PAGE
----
Test Alert Logic Extended Endpoint Protection

Extended Endpoint Protection focuses on what attackers cannot disguise and what traditional endpoint solutions cannot observe: the attributes and behaviors of malware at runtime. This means Alert Logic does not take action against malware that is killed by another tool pre-execution, or against unexecuted malware. Instead,Extended Endpoint Protection takes action when malware gets past other layers and attempts to detonate.

Testing tools from Alert Logic

To demonstrate effectiveness, Alert Logic provides three testing tools that simulate the behavior of ransomware and credential theft malware.

Source Description Link
Fileless Attack Simulation (Word Macro)

This Word document is similar to a phishing campaign. When a user opens the document and clicks Enable Content, the macro runs a Powershell script that, in principle, could do virtually anything to your system (e.g. retrieve another file from a remote server, or write commands to the registry). For demonstration purposes, the Powershell script does something totally benign: opens the Windows Calculator and displays a message.

If the Calculator program opens successfully, you are vulnerable to script-based "fileless" attacks that use Powershell.

Download document from the Alert Logic public GitHub
Fileless Attack Simulation (Word DDE)

This Word document is similar to a phishing campaign. When a user opens the document and clicks Yes to allow dynamic data fields, Word processes an operation via command line that, in principle, could do virtually anything to your system (e.g. retrieve another file from a remote server, or write commands to the registry). For demonstration purposes, the Powershell script does something totally benign: opens the Windows Calculator. This attack technique is further described in Bleeping Computer's "Microsoft Office Attack Runs Malware Without Needing Macros."

If the Calculator program opens successfully, you are vulnerable to script-based "fileless" attacks that use Powershell.

Download document from the Alert Logic public GitHub

Third-party testing tools

Below are recommendations for third-party testing tools that are both realistic and safe. Alert Logic has no affiliation to and does not endorse any of these organizations, projects or tools.

Source Description Link
ShinoLocker Shino Shinogi is a security researcher who authors ethical hacking tools and publishes them at ShinoSec. He built ShinoLocker to behave like real ransomware, at no cost. For more, see his presentation from Black Hat 2016 or New Education ShinoLocker Ransomware Project Released by Bleeping Computer. https://shinolocker.com/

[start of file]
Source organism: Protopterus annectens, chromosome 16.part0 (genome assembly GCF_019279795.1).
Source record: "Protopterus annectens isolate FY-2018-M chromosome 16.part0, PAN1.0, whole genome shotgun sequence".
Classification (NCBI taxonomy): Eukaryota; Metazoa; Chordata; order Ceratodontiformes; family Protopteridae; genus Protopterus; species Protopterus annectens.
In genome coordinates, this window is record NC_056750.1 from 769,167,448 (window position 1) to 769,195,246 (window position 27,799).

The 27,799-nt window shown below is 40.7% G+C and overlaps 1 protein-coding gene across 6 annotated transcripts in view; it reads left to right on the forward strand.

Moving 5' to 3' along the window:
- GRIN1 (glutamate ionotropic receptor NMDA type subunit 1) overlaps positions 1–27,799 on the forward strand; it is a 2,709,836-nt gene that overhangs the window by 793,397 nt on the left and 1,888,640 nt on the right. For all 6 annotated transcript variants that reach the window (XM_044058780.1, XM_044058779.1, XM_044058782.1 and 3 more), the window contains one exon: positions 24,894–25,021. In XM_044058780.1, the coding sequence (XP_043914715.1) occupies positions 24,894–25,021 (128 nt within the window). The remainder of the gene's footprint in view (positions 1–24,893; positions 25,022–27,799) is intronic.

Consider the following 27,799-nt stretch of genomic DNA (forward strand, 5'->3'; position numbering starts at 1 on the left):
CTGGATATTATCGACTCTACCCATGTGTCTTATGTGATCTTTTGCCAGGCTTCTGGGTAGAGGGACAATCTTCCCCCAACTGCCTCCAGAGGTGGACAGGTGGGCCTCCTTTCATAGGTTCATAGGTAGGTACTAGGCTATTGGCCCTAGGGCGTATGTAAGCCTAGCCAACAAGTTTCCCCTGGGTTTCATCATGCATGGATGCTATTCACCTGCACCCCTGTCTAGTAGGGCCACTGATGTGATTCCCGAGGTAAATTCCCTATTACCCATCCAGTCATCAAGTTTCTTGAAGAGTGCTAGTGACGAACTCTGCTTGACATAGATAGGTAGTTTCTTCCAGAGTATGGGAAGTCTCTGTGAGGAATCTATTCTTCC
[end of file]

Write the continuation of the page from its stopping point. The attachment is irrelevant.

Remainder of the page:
testmyav.com TESTmyAV provides "the malware, testing guides and tools you need to test antivirus products for yourself." TESTmyAV requires registration and does not provide samples to security vendors. https://testmyav.com/

If Extended Endpoint Protection does not take action

If Extended Endpoint Protection does not stop something that you expect it to during testing, there is often a legitimate explanation. Test that are not stopped include:

  • Tests that are behaviorally benign
  • Tests designed for signature matching
  • Tests that use inert malware
  • Software with legitimate uses

Tests that are behaviorally benign

Some tests are deliberately designed to not do harm when executed. For example, an Office Macro can be built to perform one action - such as opening up a port to communicate externally. When sequenced with other specific actions, the test can contribute to an attack, but if it does not, the test is a benign and legitimate operation. Extended Endpoint Protection can differentiate from what is truly dangerous while not allowing non-harmful software.

Tests designed for signature matching

Some tests like the EICAR test are specifically built for signature matching. There is no malicious payload or harmful behaviors to stop.

Tests that use inert malware

Just as legitimate software has dependencies in order to operate successfully, so do most malicious software. Some malware only works in certain environments or geographies, and can depend on the presence of other software, hardware, or system settings. Malware also commonly depends on feedback from a remote command and control server, so if that remote server is not running, which can happen intentionally or inadvertently, the malware will not run successfully. Older malware is particularly susceptible to this. If malware cannot begin to run, Extended Endpoint Protection will not have anything to stop.

Software with legitimate uses

Some software can be perceived as risky despite having legitimate uses, like key-logging software (used by companies and parents for monitoring) or remote administration tools (used to remotely administer computers). Extended Endpoint Protection is designed to stop genuinely malicious software.